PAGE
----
‘Delivery Man’ too little, too late

‘Delivery Man’ too little, too late

By Karsten Burgstahler


We have reached a point where no one cares about the name of Vince Vaughn’s character in a movie. It does not matter who he is cast as, he plays Vince Vaughn.

So in “Delivery Man” (Rated PG-13, 103 Min.), Vaughn plays Vince Vaughn, this time, according to the Internet Movie Database plot description, an “affable underachiever.” So, in essence, every other character Vaughn has played. Only this time the underachiever has to grow up because of a different set of circumstances: he fathered more than 500 kids.


You read that right. Because of a mix up at a fertility clinic, Vaughn, under the guise “Starbuck” (the movie is a remake of a Canadian film called “Starbuck”), had his sperm given out to hundreds of parents resulting in hundreds of pregnancies. Now, more than 100 of the kids are suing to learn his identity, because someone thought that lawsuit sounded remotely legitimate. The film never provides the loophole that may force Vaughn to reveal himself: it is simply described as a loophole. That is just lazy writing.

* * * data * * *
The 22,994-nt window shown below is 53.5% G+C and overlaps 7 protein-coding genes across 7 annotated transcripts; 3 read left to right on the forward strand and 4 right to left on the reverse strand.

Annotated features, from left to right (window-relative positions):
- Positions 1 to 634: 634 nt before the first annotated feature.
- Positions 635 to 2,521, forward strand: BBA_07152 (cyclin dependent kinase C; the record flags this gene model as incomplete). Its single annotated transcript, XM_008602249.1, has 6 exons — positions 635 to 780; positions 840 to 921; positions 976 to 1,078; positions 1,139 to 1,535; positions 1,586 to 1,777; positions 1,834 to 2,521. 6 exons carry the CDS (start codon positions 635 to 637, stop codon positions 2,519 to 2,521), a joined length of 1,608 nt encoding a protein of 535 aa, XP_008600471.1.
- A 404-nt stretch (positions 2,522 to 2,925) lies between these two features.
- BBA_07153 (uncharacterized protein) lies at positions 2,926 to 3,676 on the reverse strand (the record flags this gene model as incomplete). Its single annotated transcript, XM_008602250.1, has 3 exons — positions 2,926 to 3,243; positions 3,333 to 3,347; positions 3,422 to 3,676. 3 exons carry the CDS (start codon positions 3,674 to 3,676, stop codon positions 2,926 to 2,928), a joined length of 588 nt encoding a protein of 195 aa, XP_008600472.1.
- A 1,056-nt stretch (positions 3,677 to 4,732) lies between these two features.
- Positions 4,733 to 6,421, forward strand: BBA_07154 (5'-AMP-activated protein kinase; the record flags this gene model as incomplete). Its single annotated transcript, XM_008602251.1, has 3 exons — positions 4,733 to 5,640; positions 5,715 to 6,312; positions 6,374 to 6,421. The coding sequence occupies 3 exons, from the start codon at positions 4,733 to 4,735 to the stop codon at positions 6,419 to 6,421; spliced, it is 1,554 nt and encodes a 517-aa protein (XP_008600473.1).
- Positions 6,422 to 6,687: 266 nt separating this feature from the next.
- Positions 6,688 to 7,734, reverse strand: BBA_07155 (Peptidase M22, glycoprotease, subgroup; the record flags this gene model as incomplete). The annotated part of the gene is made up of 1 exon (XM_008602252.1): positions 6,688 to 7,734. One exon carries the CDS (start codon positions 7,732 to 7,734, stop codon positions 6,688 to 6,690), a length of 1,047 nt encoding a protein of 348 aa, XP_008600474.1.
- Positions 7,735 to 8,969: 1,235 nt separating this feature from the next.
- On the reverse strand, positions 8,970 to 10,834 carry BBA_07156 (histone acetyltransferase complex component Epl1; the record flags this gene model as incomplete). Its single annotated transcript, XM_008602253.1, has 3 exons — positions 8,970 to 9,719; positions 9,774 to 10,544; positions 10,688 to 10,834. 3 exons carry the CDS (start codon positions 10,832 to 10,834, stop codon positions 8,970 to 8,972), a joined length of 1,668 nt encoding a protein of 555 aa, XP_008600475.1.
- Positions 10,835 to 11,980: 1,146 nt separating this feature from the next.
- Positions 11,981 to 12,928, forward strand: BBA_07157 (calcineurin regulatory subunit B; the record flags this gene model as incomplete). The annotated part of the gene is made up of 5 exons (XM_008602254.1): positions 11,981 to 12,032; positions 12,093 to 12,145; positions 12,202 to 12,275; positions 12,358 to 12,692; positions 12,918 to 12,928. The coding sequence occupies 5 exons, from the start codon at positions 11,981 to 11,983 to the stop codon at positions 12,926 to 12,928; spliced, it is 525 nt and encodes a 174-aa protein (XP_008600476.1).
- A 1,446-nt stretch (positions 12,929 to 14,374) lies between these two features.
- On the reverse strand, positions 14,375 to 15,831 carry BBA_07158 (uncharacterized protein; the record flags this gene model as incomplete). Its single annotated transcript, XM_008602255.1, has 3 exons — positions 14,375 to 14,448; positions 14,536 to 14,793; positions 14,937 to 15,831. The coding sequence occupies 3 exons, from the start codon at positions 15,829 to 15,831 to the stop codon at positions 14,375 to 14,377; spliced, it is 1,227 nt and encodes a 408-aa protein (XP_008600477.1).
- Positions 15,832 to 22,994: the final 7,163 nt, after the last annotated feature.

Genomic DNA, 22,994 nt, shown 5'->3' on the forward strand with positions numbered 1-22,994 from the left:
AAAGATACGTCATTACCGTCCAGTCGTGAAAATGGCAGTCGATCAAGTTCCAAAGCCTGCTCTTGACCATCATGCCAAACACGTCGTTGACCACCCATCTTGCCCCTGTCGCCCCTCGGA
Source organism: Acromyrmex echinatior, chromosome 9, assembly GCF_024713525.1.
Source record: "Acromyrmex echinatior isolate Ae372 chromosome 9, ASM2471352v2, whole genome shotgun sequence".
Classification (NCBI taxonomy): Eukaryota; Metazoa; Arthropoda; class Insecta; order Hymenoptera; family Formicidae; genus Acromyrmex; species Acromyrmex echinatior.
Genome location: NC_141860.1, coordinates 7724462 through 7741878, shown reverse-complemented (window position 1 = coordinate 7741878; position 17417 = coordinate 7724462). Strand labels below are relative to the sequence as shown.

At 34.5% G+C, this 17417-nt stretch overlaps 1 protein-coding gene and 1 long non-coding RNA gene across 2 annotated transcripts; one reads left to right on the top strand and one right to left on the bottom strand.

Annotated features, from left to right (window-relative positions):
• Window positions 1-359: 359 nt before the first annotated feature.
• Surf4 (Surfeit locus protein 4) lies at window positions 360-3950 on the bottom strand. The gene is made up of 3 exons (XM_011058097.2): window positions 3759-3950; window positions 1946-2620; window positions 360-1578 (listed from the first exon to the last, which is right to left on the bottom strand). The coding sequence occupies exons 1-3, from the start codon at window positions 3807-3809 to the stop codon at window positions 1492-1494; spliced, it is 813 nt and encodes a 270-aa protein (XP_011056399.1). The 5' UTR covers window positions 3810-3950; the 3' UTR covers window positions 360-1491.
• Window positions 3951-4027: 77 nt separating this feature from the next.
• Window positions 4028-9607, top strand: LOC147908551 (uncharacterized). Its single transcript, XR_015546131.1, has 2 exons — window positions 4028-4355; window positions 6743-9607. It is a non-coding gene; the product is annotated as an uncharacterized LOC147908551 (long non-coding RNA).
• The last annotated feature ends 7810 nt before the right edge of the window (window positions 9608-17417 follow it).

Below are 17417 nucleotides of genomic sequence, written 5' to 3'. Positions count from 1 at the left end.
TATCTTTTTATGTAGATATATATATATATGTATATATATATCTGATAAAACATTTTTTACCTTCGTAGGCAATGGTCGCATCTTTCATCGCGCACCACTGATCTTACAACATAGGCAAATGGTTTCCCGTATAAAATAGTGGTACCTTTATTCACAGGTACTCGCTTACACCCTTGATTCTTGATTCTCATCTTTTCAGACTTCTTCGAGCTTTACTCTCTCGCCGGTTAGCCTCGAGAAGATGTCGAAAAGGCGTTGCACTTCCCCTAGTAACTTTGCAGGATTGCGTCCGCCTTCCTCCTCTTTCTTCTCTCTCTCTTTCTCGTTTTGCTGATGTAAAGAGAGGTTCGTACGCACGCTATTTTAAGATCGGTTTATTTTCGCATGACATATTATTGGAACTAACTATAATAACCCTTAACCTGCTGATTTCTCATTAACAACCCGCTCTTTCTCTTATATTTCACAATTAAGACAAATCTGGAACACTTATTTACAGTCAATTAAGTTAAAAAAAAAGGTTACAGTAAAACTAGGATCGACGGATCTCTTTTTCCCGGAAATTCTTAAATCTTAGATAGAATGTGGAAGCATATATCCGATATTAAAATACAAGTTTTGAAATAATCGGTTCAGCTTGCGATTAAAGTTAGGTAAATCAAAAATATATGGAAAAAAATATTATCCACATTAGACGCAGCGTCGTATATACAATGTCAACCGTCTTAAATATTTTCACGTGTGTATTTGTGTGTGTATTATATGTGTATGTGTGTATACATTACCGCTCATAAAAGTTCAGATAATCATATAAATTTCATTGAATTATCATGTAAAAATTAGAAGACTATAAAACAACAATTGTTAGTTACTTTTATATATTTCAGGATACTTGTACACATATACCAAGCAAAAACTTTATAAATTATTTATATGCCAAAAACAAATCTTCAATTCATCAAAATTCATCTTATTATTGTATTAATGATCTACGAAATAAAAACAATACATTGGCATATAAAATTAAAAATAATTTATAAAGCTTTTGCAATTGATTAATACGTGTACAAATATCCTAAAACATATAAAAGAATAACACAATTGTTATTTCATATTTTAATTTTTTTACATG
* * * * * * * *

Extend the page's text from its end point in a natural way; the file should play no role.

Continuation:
To Vaughn’s credit, he aims to inject a bit more emotion here. “Delivery Man” wants to have a more resonate emotional core than his other films, an admirable goal. But director Ken Scott goes about combining the comedy and drama poorly. Vaughn chooses to check into the identities of some of the kids and tries to help them out as a sort of guardian angel. In one scene, he tries to get one of his kids to agree to rehab after she nearly commits suicide. During this scene, Vaughn makes funny faces and the musical score is comical, leaving awkward what should have been a heavier scene.

In the film’s second half, Scott finds his balance and manages to create a few interesting relationships for Vaughn, one in particular involving a disabled child Vaughn fathered. Vaughn spends time just pushing him around in his wheelchair and clearly cares for the kid, and their scenes together absolutely work. But some of the other kids are just too one-dimensional. The film simply takes too long to find its footing.

Another consistent bright spot, at least when he is given screen time, is Chris Pratt as Vaughn’s lawyer. He gets all the funny lines and has good chemistry with Vaughn, but his scenes limit him to being occasional comic relief rather than a developed supporting character. That is a shame, because Pratt could have contributed a lot more.

It is good to see Vaughn has the ambition to try a more dramatic role on for size, especially since it has been years since he played the villain in “Psycho” and “Domestic Disturbance,” neither of which stuck well. But they exist as proof that somewhere out there is a Vaughn not content to play the poor schlub. There are a few indications of a different Vaughn here, but not enough to make “Delivery Man” significant.

Karsten Burgstahler can be reached at [email protected] or 536-3311 ext. 261.